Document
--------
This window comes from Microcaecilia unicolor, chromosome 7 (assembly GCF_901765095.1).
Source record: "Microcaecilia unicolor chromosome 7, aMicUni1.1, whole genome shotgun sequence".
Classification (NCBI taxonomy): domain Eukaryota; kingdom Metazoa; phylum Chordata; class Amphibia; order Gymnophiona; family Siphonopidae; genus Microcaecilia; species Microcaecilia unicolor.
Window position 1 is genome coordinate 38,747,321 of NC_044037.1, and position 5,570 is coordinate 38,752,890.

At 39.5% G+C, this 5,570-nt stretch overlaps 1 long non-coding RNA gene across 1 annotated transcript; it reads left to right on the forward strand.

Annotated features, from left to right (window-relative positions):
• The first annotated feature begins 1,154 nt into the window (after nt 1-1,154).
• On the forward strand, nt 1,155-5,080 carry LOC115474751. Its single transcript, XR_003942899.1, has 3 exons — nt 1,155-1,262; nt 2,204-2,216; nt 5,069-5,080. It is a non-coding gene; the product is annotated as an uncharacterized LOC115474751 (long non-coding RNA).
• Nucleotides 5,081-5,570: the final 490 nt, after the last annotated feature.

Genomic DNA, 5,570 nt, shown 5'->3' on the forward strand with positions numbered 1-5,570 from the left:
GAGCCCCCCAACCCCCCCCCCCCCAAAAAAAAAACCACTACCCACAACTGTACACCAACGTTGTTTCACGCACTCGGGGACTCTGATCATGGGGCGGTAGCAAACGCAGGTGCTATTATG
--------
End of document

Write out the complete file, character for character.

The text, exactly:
This window comes from Microcaecilia unicolor, chromosome 7 (assembly GCF_901765095.1).
Source record: "Microcaecilia unicolor chromosome 7, aMicUni1.1, whole genome shotgun sequence".
Classification (NCBI taxonomy): domain Eukaryota; kingdom Metazoa; phylum Chordata; class Amphibia; order Gymnophiona; family Siphonopidae; genus Microcaecilia; species Microcaecilia unicolor.
Window position 1 is genome coordinate 38,747,321 of NC_044037.1, and position 5,570 is coordinate 38,752,890.

At 39.5% G+C, this 5,570-nt stretch overlaps 1 long non-coding RNA gene across 1 annotated transcript; it reads left to right on the forward strand.

Annotated features, from left to right (window-relative positions):
• The first annotated feature begins 1,154 nt into the window (after nt 1-1,154).
• On the forward strand, nt 1,155-5,080 carry LOC115474751. Its single transcript, XR_003942899.1, has 3 exons — nt 1,155-1,262; nt 2,204-2,216; nt 5,069-5,080. It is a non-coding gene; the product is annotated as an uncharacterized LOC115474751 (long non-coding RNA).
• Nucleotides 5,081-5,570: the final 490 nt, after the last annotated feature.

Genomic DNA, 5,570 nt, shown 5'->3' on the forward strand with positions numbered 1-5,570 from the left:
GAGCCCCCCAACCCCCCCCCCCCCAAAAAAAAAACCACTACCCACAACTGTACACCAACGTTGTTTCACGCACTCGGGGACTCTGATCATGGGGCGGTAGCAAACGCAGGTGCTATTATG